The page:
Arquà Petrarca, The pearl of the Euganean Hills
Called, in reference to the poet, the “town of the vigil,” suitable for those who wish to abandon themselves to nirvana, struck by flashes of inner visions, the name derives from the Latin Arquatum or Arquata, which later became Arquada, and finally Arquà. In 1868, the name of the poet was added. Built in stone, through the strolls along the winding roads climbing from the lower to the upper town, the village reveals very ancient buildings, carrying away the visitor into a rural atmosphere.
Church of Santa Maria Assunta – During Petrarch’s time, there was the custom to be buried near the church, as the poet had requested for himself in his will. The interior of the church preserves frescoes from the Venetian-Byzantine school.
Palace Contarini – In Petrarch’s square, there is the most impressive buildings in Arquà, a medieval Venetian Gothic style palace of the fifteenth century.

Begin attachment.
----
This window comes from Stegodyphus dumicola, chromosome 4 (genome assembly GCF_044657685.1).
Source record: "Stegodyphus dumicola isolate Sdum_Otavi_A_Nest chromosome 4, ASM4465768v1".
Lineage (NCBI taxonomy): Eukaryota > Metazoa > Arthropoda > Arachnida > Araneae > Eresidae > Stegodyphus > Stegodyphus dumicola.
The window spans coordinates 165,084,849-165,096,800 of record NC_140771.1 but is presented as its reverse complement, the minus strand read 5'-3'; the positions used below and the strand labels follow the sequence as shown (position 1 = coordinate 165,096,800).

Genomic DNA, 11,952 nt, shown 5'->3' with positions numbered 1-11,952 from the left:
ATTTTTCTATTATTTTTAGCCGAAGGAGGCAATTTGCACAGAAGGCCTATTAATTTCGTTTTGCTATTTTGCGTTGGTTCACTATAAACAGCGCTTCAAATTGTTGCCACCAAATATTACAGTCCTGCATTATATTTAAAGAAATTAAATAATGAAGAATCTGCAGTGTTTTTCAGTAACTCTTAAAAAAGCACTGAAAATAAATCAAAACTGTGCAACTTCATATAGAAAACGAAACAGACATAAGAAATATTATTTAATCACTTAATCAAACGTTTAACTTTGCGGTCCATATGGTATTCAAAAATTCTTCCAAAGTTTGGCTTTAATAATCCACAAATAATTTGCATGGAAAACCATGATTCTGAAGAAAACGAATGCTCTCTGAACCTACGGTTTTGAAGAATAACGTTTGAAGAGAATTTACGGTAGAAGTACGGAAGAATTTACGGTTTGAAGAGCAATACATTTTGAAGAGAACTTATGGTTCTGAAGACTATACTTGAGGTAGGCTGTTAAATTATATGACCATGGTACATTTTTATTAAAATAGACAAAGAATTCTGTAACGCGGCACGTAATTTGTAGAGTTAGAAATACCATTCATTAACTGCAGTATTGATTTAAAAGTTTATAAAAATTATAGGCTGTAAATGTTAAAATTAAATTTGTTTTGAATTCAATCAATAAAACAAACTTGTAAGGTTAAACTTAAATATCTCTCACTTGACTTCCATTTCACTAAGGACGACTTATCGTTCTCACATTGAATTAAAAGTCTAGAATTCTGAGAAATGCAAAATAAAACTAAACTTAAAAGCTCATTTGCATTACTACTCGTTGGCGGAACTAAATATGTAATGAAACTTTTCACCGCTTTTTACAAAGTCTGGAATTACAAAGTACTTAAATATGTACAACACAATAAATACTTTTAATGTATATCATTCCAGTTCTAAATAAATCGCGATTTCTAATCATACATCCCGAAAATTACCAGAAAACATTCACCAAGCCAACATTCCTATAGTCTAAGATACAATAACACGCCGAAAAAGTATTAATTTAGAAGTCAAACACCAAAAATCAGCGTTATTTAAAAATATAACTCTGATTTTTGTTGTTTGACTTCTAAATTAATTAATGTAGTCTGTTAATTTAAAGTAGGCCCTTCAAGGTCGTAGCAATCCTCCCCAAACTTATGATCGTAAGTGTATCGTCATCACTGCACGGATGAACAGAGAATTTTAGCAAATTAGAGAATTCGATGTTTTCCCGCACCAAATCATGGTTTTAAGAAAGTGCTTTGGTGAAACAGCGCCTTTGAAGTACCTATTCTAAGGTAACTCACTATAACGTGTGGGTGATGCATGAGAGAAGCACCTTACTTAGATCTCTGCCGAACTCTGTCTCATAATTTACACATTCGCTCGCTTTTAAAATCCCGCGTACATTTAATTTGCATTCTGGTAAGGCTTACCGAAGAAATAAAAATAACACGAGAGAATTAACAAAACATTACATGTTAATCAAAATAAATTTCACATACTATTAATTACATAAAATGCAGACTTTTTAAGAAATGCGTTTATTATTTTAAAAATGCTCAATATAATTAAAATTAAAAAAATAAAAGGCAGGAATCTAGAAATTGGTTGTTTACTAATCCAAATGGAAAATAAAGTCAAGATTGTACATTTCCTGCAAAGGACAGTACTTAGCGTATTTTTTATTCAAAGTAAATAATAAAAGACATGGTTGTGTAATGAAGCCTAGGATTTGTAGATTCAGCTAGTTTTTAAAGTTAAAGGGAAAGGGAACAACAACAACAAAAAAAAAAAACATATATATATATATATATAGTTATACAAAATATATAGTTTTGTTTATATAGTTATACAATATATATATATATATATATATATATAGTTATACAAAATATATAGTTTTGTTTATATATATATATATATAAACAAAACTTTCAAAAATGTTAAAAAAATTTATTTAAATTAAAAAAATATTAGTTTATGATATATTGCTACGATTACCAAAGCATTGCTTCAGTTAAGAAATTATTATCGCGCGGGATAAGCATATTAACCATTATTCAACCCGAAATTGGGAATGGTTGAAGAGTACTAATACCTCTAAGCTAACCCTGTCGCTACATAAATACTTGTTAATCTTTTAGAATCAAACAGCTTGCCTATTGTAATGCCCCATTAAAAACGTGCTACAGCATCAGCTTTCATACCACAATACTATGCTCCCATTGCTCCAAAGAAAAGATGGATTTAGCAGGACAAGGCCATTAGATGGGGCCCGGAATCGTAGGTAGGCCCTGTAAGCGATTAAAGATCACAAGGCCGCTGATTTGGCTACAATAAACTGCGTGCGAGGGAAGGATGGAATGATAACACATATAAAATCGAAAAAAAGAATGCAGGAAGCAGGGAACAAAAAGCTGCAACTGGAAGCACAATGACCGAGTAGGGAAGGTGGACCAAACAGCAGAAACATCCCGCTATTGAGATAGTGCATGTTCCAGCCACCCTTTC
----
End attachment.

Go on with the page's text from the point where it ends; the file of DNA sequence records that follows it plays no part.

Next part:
Oratory of the Santissima Trinità – It is a single nave church which, together with the Vicars’ Lodge, represents a monumental complex of great historical and cultural interest.
Petrarch’s tomb – Built in red marble from Verona six years after his death, is situated in the square of the same name.
Petrarch’s House – Surrounded by greenery, it is the house where the poet peacefully spent the final years of his life. It dates back to the thirteenth century and it was probably given to the poet by the lord of Padua and friend of him, Francesco I da Carrara.
Bigoli with ragout – Homemade thick spaghetti with flour and eggs, put through a press and served with a ragù of beef, veal, pork, porcini mushrooms and tomato sauce.
Jujubes broth – A liqueur made with withered jujubes.
Festival Euganeo – Classical music and opera concerts holding in July.
Festa delle giuggiole – The first and the second Sunday of October.